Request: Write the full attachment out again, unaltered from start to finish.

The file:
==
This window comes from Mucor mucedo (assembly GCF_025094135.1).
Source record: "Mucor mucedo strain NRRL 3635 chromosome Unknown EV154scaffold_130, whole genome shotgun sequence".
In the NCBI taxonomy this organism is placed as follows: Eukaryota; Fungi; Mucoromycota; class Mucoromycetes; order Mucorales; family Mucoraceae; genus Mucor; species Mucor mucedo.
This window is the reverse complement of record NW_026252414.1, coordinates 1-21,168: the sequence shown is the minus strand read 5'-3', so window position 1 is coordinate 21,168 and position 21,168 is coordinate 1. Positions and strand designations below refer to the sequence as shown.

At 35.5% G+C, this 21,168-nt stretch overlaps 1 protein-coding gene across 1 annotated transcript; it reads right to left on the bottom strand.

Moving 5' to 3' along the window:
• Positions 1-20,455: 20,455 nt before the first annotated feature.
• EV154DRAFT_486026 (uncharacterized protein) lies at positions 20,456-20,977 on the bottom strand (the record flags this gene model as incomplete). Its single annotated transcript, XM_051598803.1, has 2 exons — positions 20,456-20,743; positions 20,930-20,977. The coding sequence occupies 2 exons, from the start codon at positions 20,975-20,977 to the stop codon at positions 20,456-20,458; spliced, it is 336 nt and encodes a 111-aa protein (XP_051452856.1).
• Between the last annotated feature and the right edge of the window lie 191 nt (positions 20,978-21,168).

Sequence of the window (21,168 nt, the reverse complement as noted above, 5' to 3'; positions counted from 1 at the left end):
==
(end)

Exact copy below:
This window comes from Mucor mucedo (assembly GCF_025094135.1).
Source record: "Mucor mucedo strain NRRL 3635 chromosome Unknown EV154scaffold_130, whole genome shotgun sequence".
In the NCBI taxonomy this organism is placed as follows: Eukaryota; Fungi; Mucoromycota; class Mucoromycetes; order Mucorales; family Mucoraceae; genus Mucor; species Mucor mucedo.
This window is the reverse complement of record NW_026252414.1, coordinates 1-21,168: the sequence shown is the minus strand read 5'-3', so window position 1 is coordinate 21,168 and position 21,168 is coordinate 1. Positions and strand designations below refer to the sequence as shown.

At 35.5% G+C, this 21,168-nt stretch overlaps 1 protein-coding gene across 1 annotated transcript; it reads right to left on the bottom strand.

Moving 5' to 3' along the window:
• Positions 1-20,455: 20,455 nt before the first annotated feature.
• EV154DRAFT_486026 (uncharacterized protein) lies at positions 20,456-20,977 on the bottom strand (the record flags this gene model as incomplete). Its single annotated transcript, XM_051598803.1, has 2 exons — positions 20,456-20,743; positions 20,930-20,977. The coding sequence occupies 2 exons, from the start codon at positions 20,975-20,977 to the stop codon at positions 20,456-20,458; spliced, it is 336 nt and encodes a 111-aa protein (XP_051452856.1).
• Between the last annotated feature and the right edge of the window lie 191 nt (positions 20,978-21,168).

Sequence of the window (21,168 nt, the reverse complement as noted above, 5' to 3'; positions counted from 1 at the left end):